G20 Comprehensive Growth Strategies: Macroeconomic and Structural Reforms
“We will continue to develop comprehensive growth strategies to achieve stronger, more sustainable and balanced growth in the context of fiscal sustainability.”
– St Petersburg G20 Leaders’ Declaration
The G20 is committed to supporting global economic growth and job creation through the development of comprehensive growth strategies. The G20’s comprehensive growth strategies are intended to lift collective GDP by more than 2 per cent above the current trajectory over five years (with reference to October 2013). They can make a significant difference to the global economy, potentially providing a boost of over $2 trillion to global GDP with the promise of millions of additional jobs.
In their comprehensive growth strategies, members are focusing on macroeconomic policy reforms and structural reforms in the four priority areas of investment, employment, trade and competition.
Macroeconomic policy settings play an important role in creating the conditions that support growth and the G20 is continuing to deepen its macroeconomic policy cooperation. The use of monetary and fiscal policy continues to be an important tool for G20 economies. Central banks in many advanced economies are still using monetary policy stimulate economic growth by lowering short-term interest rates and making money less expensive to borrow. This will return to normal in due course, with the timing being conditional on the outlook for price stability and economic growth.
This eventual development will be positive for the global economy, and reduced reliance on easy monetary policy will be beneficial in the medium term for financial stability. Fiscal policy also has a significant role to play in both safeguarding against risks through rebuilding fiscal buffers, and in boosting the productive capacity of economies.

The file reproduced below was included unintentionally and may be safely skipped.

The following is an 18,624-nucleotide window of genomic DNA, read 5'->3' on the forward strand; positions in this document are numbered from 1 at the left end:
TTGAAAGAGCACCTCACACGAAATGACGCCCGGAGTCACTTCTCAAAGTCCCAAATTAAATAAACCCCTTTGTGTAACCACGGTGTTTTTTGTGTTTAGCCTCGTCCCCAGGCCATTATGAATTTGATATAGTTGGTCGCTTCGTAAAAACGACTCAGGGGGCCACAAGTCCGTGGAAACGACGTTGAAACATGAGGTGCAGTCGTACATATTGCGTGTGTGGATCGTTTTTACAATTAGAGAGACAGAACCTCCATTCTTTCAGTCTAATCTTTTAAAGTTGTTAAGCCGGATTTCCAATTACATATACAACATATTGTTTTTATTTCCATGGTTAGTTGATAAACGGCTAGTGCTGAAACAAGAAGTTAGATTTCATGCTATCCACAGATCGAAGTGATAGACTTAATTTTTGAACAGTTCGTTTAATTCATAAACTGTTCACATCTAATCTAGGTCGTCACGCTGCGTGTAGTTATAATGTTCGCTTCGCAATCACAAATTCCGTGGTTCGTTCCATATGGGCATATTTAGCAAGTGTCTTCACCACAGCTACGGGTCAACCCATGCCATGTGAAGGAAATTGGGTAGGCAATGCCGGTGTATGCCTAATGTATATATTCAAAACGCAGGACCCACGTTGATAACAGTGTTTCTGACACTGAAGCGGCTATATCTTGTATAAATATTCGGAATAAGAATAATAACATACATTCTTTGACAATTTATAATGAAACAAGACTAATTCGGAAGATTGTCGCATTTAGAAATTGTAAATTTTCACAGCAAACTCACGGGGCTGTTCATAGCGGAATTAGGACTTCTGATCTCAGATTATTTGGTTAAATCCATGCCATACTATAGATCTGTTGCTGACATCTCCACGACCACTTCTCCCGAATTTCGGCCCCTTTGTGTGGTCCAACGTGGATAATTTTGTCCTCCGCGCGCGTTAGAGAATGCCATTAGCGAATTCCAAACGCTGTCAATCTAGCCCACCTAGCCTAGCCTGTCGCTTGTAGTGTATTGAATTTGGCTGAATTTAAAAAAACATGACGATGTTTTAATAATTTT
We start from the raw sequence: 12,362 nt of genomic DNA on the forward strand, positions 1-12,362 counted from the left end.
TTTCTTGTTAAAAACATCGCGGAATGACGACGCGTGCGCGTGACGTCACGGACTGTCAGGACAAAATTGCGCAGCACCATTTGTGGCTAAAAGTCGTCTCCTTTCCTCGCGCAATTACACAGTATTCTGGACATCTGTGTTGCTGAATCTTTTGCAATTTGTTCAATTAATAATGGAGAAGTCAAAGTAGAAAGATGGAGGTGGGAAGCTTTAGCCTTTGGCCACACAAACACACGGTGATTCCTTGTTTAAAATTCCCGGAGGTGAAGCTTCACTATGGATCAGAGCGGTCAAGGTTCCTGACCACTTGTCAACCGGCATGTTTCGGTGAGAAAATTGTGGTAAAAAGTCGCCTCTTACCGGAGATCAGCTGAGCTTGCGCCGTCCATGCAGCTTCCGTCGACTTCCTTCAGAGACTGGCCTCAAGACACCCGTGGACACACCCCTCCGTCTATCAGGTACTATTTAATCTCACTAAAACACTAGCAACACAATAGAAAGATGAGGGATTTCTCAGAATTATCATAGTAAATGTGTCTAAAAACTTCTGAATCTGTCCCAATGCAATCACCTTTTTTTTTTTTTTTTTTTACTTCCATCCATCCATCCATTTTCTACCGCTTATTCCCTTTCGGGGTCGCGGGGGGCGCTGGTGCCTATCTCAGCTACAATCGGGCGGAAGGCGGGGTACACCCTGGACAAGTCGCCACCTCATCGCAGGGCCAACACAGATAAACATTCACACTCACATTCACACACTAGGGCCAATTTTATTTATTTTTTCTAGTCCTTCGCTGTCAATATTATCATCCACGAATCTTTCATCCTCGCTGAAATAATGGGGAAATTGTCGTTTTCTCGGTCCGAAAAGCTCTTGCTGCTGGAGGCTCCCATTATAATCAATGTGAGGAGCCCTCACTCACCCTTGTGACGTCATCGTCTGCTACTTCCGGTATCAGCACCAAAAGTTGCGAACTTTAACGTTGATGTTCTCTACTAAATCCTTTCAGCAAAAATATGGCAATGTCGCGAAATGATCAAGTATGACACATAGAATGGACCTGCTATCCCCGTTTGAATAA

Structural reforms are an essential complement to macroeconomic policy. Adopting ambitious and comprehensive structural reform agendas offers governments the best chance for a return to strong, sustainable and balanced economic growth that creates jobs and reduces inequality. Structural reforms in the areas of investment, employment, trade and competition have a significant role to play in closing output gaps and contributing to rebalancing growth.
By the time of the Finance Ministers and Central Bank Governors meeting in September, G20 members had identified over 900 measures to improve growth. The IMF and OECD estimate that these measures, if implemented, could achieve 1.8 per cent of the 2 per cent growth goal. G20 members are focussed on identifying additional measures that will achieve the growth goal.
Download the Policy Note Strategies for economic growth.
Framework Working Group (FWG)
(Co-chairs: Canada and India)
The Framework Working Group plays a central role in implementing the Framework for Strong, Sustainable and Balanced Growth, identifying potential risks to the global economy, and helping members to take the actions necessary to strengthen the global economy. In 2014, the FWG has been responsible for coordinating the development by G20 members of their comprehensive growth strategies and for peer reviewing these to ensure that they are robust, ambitious and set out concrete reform measures.
Working group co-chairs from other working groups were invited to participate in relevant sessions of FWG meetings. FWG delegates have worked closely with their national colleagues on other working groups to ensure they were fully coordinating and integrating country input into the growth strategies. In particular, the FWG has worked closely with the Taskforce on Employment to ensure coherence between the growth and employment agendas.
The FWG also plays an important role in assessing current global economic conditions, including potential risks to global growth.
The FWG held four officials meetings during Australia’s presidency: